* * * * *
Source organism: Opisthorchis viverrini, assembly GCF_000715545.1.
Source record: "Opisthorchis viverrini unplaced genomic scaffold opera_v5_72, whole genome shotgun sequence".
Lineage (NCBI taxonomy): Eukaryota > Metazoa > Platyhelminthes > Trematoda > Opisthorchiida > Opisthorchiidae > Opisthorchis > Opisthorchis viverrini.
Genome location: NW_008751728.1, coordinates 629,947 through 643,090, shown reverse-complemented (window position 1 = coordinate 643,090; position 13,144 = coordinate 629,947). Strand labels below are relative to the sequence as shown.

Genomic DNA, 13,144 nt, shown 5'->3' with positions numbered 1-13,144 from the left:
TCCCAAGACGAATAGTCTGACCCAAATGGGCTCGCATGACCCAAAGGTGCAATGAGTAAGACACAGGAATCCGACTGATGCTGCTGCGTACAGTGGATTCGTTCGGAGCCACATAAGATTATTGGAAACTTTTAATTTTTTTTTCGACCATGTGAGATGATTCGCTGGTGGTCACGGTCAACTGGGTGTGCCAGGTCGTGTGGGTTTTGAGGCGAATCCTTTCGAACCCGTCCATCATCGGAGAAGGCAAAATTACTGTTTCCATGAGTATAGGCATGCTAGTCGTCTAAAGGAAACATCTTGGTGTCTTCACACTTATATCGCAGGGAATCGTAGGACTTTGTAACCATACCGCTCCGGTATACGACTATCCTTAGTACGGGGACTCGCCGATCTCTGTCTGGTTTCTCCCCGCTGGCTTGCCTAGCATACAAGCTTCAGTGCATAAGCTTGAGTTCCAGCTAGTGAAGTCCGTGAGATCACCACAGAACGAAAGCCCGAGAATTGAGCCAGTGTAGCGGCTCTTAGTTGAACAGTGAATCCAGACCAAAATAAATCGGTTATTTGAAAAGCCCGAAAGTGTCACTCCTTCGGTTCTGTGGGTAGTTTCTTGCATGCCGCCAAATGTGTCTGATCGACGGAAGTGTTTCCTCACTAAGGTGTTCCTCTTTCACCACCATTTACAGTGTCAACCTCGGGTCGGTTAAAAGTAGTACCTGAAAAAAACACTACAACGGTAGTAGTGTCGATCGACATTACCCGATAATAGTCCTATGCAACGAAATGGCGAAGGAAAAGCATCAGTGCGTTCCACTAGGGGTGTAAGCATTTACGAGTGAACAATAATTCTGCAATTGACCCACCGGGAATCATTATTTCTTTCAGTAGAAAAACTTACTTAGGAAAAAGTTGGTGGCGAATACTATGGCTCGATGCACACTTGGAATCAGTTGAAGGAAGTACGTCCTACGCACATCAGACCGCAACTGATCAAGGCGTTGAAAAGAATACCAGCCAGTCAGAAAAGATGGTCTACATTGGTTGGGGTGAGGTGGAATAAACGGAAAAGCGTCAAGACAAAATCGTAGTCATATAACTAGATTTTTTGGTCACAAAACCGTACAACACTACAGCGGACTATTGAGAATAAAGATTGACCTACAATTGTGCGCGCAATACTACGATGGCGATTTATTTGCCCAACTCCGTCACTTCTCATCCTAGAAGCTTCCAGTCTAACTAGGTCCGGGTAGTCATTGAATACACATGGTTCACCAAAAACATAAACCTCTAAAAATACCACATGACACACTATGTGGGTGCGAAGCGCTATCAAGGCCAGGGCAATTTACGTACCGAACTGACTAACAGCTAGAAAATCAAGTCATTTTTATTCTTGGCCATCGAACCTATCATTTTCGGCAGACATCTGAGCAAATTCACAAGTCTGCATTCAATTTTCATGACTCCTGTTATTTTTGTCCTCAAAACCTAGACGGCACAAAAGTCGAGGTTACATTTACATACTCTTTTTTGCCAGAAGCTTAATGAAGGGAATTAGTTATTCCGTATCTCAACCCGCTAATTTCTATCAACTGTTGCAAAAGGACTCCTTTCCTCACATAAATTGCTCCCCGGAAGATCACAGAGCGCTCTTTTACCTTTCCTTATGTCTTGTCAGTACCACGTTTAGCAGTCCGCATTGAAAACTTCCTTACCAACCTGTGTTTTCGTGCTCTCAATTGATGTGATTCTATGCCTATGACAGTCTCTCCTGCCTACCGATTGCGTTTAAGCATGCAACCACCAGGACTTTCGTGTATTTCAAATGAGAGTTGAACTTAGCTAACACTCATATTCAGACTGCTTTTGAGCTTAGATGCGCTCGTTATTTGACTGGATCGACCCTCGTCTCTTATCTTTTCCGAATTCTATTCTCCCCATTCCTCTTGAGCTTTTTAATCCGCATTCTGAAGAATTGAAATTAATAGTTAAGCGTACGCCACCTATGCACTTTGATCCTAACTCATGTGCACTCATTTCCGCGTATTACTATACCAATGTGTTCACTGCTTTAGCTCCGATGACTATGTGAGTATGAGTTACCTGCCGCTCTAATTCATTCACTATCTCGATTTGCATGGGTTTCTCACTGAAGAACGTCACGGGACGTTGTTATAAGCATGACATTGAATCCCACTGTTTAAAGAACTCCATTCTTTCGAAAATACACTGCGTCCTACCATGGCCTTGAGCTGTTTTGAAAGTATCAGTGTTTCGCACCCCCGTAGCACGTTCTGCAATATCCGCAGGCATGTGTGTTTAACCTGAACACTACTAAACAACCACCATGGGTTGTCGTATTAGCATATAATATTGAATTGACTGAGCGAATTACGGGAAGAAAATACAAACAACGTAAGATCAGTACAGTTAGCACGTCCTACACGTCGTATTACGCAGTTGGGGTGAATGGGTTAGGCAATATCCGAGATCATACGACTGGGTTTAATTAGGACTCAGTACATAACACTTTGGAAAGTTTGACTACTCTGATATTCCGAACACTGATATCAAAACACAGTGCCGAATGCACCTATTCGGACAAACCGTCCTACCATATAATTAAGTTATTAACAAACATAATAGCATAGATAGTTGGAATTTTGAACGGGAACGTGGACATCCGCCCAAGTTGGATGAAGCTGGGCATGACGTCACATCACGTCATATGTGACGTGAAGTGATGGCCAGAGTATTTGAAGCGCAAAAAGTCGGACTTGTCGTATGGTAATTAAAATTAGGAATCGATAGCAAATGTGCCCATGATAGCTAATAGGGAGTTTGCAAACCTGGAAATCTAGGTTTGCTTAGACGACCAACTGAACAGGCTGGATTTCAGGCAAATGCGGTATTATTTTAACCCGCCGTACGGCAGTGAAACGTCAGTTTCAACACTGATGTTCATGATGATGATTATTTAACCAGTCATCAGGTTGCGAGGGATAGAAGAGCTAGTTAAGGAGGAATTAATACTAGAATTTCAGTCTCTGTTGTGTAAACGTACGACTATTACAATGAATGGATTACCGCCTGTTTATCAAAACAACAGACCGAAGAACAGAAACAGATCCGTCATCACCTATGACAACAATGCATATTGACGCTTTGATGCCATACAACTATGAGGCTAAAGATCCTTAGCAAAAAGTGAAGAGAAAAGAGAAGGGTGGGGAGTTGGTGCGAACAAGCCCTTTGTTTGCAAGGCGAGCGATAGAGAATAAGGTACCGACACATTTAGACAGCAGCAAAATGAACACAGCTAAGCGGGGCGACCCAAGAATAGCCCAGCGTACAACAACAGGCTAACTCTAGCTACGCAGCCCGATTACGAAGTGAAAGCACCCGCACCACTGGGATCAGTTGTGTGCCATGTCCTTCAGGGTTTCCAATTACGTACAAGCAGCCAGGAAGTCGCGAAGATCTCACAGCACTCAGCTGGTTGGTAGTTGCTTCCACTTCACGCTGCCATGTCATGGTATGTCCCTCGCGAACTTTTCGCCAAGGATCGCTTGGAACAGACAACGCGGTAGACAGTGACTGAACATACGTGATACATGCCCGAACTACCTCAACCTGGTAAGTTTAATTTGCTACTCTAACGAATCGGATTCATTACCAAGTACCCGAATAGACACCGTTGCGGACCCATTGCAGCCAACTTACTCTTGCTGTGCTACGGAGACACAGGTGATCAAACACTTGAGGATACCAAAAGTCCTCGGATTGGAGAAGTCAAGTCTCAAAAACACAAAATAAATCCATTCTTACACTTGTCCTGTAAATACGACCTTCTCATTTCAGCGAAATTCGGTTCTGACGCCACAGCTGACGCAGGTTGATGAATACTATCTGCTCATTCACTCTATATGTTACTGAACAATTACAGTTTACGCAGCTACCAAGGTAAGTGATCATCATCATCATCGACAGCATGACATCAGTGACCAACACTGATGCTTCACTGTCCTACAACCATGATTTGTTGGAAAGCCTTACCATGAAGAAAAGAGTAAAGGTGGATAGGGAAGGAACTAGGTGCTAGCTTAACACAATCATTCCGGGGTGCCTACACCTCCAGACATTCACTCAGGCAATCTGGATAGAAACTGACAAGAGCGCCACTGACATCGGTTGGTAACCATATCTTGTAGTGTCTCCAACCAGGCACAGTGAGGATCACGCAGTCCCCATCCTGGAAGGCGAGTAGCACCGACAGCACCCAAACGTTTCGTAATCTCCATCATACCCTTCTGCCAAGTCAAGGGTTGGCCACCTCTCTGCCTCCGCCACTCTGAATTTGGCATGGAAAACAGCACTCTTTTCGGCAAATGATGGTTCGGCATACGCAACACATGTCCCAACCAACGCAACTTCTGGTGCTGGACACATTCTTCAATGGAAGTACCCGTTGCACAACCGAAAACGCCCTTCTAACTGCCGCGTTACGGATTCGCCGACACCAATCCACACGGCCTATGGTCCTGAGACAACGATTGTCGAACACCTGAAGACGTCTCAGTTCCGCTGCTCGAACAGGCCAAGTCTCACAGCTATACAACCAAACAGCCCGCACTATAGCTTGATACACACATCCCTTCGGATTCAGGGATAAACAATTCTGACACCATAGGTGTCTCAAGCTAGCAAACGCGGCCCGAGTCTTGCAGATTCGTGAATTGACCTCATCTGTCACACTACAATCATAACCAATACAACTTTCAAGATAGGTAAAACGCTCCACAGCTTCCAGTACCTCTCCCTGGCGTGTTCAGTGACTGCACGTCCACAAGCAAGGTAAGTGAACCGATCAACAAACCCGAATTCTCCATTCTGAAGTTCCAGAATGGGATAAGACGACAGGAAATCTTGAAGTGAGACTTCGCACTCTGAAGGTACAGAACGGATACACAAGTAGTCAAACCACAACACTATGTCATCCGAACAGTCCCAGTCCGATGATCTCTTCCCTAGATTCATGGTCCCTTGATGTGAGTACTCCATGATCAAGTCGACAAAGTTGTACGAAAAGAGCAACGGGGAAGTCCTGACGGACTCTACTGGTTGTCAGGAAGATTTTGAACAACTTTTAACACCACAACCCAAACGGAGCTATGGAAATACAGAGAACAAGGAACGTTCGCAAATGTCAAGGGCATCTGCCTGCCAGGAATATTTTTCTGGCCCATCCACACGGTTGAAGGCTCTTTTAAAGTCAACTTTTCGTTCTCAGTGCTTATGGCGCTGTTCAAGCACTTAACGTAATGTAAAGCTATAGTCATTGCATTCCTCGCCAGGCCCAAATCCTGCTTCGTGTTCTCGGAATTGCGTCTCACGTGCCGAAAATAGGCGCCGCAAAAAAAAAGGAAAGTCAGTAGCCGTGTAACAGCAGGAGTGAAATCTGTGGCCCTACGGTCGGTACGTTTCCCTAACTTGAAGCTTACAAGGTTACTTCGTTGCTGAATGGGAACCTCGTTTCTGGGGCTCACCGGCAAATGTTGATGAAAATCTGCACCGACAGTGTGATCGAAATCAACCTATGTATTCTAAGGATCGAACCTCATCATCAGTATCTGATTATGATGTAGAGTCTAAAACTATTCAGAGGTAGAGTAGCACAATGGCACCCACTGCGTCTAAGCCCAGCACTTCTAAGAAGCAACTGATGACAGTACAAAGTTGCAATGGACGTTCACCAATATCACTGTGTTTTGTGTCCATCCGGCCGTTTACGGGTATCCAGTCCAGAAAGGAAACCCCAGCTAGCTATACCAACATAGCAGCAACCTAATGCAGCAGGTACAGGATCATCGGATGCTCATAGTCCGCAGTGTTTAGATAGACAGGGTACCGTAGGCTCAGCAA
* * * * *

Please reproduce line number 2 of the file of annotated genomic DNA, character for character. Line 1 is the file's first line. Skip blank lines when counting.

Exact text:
Source record: "Opisthorchis viverrini unplaced genomic scaffold opera_v5_72, whole genome shotgun sequence".